12 April 2024

Torah portion: Leviticus 12:1-13:59   Haftarah: 2 Kings 4:42-5:19 Theme: Holiness


From The Women’s Bible Commentary. [p.38].:                                                                                 

Holiness in the religion of biblical Israel…was not just a spiritual quality concerned with ethics, morality or religious faith. These certainly played an important part, but holiness went far beyond such concerns. For the priestly caste in particular, it involved every aspect of human conduct, from rising in the morning to retiring at night. All acts of daily life were circumscribed by detailed prescriptions and proscriptions—a long list of “thou shalts” and “thou shalt nots”. These included both cultic acts of divine worship and ethical acts such as loving one’s neighborneighbour (Lev. 19:18,) Also included were seemingly mundane physical acts, especially those basic to the survival of the individual and the group, such as eating and sexual relations (Lev 11 and 18). Leviticus ordains that these acts be performed in a distinctive manner, subject to specified restrictions whose overall effect is to set apart or sanctify” certain individuals and particular aspects of life.

Holiness could also be a matter of one’s physical state. Tazria begins by stating that a menstruating woman is ‘unclean’. The reason for this is that menstruation was seen as one example of ‘the escape of the forces of life”. To quote from The Jewish Study Bible [p.232] this spiritual uncleanliness or tum’ah “is not demonic, not created by or connected with evil spirits or malicious deities. Neither is it the same as modern notions of dirt or filth, or infection. Rather, it is a simple fact of life, a part of nature…there is nothing morally repugnant about a human corpse or the carcass of an animal, there is nothing sinful about menstruation or sexual intercourse, and there is no evil in a genital flux or a disease of the skin….The grievous and dangerous sin connected with impurity is rather that of remaining impure, of failing to dispose of impurity once one has contracted it, thereby allowing it to spread and to come into contact with the sacred, i.e., the sanctuary and its furnishings.”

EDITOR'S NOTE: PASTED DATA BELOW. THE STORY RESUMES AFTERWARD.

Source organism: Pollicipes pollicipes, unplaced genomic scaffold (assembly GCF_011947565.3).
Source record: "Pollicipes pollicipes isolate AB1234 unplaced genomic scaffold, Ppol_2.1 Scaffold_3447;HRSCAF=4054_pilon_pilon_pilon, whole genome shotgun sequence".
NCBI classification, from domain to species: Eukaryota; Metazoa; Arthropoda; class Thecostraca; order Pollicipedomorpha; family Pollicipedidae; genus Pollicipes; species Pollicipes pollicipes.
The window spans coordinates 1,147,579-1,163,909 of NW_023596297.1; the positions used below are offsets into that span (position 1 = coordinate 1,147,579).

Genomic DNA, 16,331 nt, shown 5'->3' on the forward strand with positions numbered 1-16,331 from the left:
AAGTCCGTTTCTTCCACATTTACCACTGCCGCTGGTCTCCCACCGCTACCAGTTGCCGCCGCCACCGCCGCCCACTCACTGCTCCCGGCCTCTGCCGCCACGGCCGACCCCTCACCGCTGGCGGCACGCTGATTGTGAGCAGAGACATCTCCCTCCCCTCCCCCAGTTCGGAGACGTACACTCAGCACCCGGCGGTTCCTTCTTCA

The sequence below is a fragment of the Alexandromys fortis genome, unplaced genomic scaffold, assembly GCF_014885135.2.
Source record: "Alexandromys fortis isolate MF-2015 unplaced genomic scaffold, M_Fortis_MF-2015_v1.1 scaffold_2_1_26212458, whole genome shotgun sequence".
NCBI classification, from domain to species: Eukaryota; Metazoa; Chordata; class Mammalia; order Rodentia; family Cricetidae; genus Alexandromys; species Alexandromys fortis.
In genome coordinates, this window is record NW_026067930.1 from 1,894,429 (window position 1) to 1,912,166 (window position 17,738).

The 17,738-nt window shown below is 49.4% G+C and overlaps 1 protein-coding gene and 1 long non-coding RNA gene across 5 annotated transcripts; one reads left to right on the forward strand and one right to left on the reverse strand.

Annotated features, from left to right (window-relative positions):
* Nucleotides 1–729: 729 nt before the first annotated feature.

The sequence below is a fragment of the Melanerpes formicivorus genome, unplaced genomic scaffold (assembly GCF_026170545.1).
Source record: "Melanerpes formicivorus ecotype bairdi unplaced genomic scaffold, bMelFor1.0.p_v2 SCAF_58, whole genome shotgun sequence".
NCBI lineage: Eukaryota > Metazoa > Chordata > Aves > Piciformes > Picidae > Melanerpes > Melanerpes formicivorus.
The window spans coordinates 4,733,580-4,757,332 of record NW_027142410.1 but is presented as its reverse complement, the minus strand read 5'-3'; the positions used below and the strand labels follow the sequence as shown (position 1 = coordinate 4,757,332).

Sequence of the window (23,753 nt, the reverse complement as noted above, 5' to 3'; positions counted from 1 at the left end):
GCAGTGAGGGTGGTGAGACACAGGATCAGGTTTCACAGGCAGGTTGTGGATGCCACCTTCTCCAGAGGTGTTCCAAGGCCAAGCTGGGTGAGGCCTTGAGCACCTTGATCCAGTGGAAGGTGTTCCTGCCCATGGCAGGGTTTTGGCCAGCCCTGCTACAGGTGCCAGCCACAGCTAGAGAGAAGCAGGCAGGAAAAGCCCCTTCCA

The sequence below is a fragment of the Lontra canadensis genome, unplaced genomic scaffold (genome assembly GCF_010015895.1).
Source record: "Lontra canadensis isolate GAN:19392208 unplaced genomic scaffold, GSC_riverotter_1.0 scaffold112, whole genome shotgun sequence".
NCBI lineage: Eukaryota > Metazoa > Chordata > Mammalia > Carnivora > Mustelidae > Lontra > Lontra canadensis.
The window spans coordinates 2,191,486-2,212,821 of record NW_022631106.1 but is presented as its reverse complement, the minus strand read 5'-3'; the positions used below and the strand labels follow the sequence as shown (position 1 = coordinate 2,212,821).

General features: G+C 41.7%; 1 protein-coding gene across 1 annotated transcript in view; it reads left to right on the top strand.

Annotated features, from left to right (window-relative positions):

For Reflection and Discussion:  I was brought up in the Anglican Church and so became familiar with the “Prayer of Humble Access”, written by Thomas Cranmer: “We do not presume to come to this thy Table, O merciful Lord, trusting in our own righteousness, but in thy manifold and great mercies. We are not worthy so much as to gather up the crumbs under thy Table. But thou art the same Lord, whose property is always to have mercy: Grant us therefore, gracious Lord, so to eat the flesh of thy dear Son Jesus Christ, and to drink his blood, that our sinful bodies may be made clean by his body, and our souls washed through his most precious blood, and that we may evermore dwell in him, and he in us. Amen.

Bibliography:  Berlin, Adele, Brettler, Marc Zvi, (ed.F), The Jewish Study Bible (Oxford UP, NY:2004);    Fox, Everett (trans.), The Five Books of Moses (Schocken Books, NY: 1995); Etz Hayim: Torah and Commentary (Jewish Publication Society, NY:2001); Meyers, Carol (general ed.), Women in Scripture (Eerdmans, Grand Rapids MI, 2000); Newsom, Carol A. and Sharon H. Ringe, ed., The Women’s Bible Commentary (Westminster/John Knox Press: Louisville KY, 1992); https://anglicancompass.com/the-prayer-of-humble-access/ This week’s Parasha Commentary was prepared by
Anne Morton
, Canada, Bat Kol Alumna: 2010


Comments are closed